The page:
With plans to expand their family, a couple engaged AMP Design Co. to create a home that would be both adaptable and aesthetically pleasing.
27 April 2022
Home Type: HDB executive apartment
Floor Area: 1,540sqft
Text by Angela Low
In the dining room, ventilation blocks are used to create a light box feature. It gently illuminates the area and serves as a partition between the dining table and the island counter. It also echoes the pattern of vertical lines seen throughout the flat. Next to it, a dark grey floor-to-ceiling feature camouflages the entrance to the storeroom.
The highlight of the kitchen (which has been divided into wet and dry areas) is the movable island. It can be arranged parallel or perpendicular to the windows along the wall, and be used as a study area for the kids or an extra table for serving a buffet. This multifunctional feature also contains storage compartments and bookshelves.
To combat the early morning rush, the designer decided to separate the common bathroom into three zones – the basin, water closet and shower area. This allows different people to use the bathroom at the same time without having to wait. Situated between the bathroom and the yard, the basin serves as a laundry sink as well.
The flat boasts Art Deco-inspired interiors with a Peranakan and midcentury modern slant. Curves and arches, as well as vertical lines, are a common theme in this home as well. This eclectic combination came together to create a cosy yet sophisticated space, much like that of a Peranakan boutique hotel.
Situated at the heart of the home is the study cum gym, enclosed by giant sliding doors. It’s a cosy room when you need to buckle down at work and focus. However, it can also be opened up, particularly if more space is needed for exercise. Full-height mirrors help to visually double its footprint. And when guests stay over, it can be converted into an extra bedroom.
The living room is a play on curves, which is reflected even in the wave-like patterns of the rug and the round body of the coffee table. Its pièce de résistance comes in the form of the arched window and bookshelf. Built into the wall behind the sofa, they form part of the partition between the study and the living area, while evoking an Art Deco aesthetic.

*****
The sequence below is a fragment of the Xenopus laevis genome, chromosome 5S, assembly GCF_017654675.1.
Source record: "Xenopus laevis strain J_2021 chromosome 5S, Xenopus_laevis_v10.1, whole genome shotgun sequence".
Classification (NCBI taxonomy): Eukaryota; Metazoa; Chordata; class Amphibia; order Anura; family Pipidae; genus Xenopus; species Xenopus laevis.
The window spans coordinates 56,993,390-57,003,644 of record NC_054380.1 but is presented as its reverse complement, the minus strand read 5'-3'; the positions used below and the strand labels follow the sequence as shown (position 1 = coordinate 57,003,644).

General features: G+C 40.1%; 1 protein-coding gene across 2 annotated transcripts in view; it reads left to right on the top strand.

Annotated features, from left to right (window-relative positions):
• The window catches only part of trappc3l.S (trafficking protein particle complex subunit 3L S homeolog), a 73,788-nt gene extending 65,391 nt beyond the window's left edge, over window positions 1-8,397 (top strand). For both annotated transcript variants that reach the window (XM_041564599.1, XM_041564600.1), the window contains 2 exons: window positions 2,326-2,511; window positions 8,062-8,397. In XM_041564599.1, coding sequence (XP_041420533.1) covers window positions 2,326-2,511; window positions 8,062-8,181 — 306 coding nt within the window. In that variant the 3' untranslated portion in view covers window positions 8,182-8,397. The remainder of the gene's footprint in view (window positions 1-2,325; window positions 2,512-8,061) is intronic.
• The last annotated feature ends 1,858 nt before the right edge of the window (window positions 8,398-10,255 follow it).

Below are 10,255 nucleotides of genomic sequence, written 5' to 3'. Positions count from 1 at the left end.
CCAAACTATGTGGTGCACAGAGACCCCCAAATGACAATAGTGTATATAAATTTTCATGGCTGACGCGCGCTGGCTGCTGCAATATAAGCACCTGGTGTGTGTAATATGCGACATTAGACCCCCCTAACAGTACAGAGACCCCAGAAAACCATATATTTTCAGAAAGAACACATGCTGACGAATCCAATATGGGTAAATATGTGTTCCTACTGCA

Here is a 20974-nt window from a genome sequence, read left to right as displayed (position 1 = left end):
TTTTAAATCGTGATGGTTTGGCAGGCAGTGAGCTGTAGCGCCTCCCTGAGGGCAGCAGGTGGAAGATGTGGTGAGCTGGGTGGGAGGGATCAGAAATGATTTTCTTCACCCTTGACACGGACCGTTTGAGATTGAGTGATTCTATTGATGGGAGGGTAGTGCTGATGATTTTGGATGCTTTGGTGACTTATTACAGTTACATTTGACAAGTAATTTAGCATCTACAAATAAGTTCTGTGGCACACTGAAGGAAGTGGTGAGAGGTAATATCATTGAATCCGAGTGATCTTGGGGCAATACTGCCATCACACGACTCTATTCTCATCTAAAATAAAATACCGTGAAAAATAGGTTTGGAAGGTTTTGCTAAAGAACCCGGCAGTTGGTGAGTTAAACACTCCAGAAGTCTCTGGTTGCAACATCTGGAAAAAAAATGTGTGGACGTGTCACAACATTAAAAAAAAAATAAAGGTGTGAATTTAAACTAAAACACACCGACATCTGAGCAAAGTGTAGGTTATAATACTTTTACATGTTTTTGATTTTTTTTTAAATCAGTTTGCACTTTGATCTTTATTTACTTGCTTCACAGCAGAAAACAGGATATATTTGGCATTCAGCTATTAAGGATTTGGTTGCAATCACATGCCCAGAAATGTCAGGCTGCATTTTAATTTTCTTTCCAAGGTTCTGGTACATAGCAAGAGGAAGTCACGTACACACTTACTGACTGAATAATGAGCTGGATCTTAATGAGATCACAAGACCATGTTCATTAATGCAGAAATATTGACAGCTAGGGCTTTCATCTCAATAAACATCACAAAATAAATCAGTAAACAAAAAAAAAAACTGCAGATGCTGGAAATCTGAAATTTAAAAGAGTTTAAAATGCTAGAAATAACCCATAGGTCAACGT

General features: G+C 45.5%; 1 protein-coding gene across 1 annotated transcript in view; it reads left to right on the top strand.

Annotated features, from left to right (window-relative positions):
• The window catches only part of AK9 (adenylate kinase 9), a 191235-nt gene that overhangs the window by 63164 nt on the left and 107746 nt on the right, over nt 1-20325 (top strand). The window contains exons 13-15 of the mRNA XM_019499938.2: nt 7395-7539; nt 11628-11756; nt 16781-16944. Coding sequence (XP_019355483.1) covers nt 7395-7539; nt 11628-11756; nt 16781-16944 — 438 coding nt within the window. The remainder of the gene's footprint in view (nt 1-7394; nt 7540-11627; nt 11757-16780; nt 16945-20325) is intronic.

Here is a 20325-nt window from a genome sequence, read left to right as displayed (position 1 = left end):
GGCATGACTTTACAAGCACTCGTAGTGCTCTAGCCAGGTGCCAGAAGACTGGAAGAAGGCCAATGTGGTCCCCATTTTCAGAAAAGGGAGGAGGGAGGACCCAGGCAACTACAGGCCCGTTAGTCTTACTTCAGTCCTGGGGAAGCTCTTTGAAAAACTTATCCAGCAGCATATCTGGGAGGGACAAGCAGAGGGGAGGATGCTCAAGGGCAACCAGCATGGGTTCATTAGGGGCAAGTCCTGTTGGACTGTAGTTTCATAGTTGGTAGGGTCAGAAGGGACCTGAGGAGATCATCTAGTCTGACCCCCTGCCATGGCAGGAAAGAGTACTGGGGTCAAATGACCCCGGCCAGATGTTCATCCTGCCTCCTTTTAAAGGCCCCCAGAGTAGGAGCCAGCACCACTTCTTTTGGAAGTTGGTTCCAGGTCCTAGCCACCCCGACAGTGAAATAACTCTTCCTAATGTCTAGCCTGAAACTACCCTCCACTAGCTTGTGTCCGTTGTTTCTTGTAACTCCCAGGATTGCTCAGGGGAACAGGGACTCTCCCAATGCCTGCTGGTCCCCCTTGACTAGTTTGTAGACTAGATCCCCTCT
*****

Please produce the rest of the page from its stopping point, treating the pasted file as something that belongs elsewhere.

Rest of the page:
The addition of the study behind the living room has created a narrow corridor that leads to the bedrooms and nursery, offering a sense of privacy from the communal areas. No corner is left unused, even along the wall of the corridor where a recessed display with open shelves has been carved out. Another interesting feature of this home is that beyond the corridor, the three bedrooms are interconnected.
The designer kept the nursery simple, with an abstract mural to add a pop of colour to the space. The rest of the interior follows a neutral palette of grey and beige – much like the master bedroom, which is accessible from the nursery through sliding doors. Instead of making it look too child-like, the designer opted for a timeless look that could mature along with its young occupant.
Taking inspiration from the dining room partition, the master bedroom features a similar divider made of ventilation blocks that separates the sleeping area from the walk-in wardrobe. The statement-making headboard also houses a compartment for a projector. To accentuate the Peranakan vibe, the designer adopted deep green accents and Peranakan-inspired glass elements.
Just like the master bedroom, fresh green shades add an earthy touch to the en-suite bathroom. Done in a similar concept to the common bath, this space can be shared, with separate areas for the basin and the water closet. To ensure it doesn’t appear too cramped, a wall-to-wall mirror was chosen for the space.
Set right behind the sleeping area, the master bedroom’s walk-in wardrobe boasts a floor-to-ceiling closet that spans the entire length of the wall. Flanked between two storage units is an Art Deco-style vanity area with a suspended mirror and a porcelain Peranakan-inspired stool.
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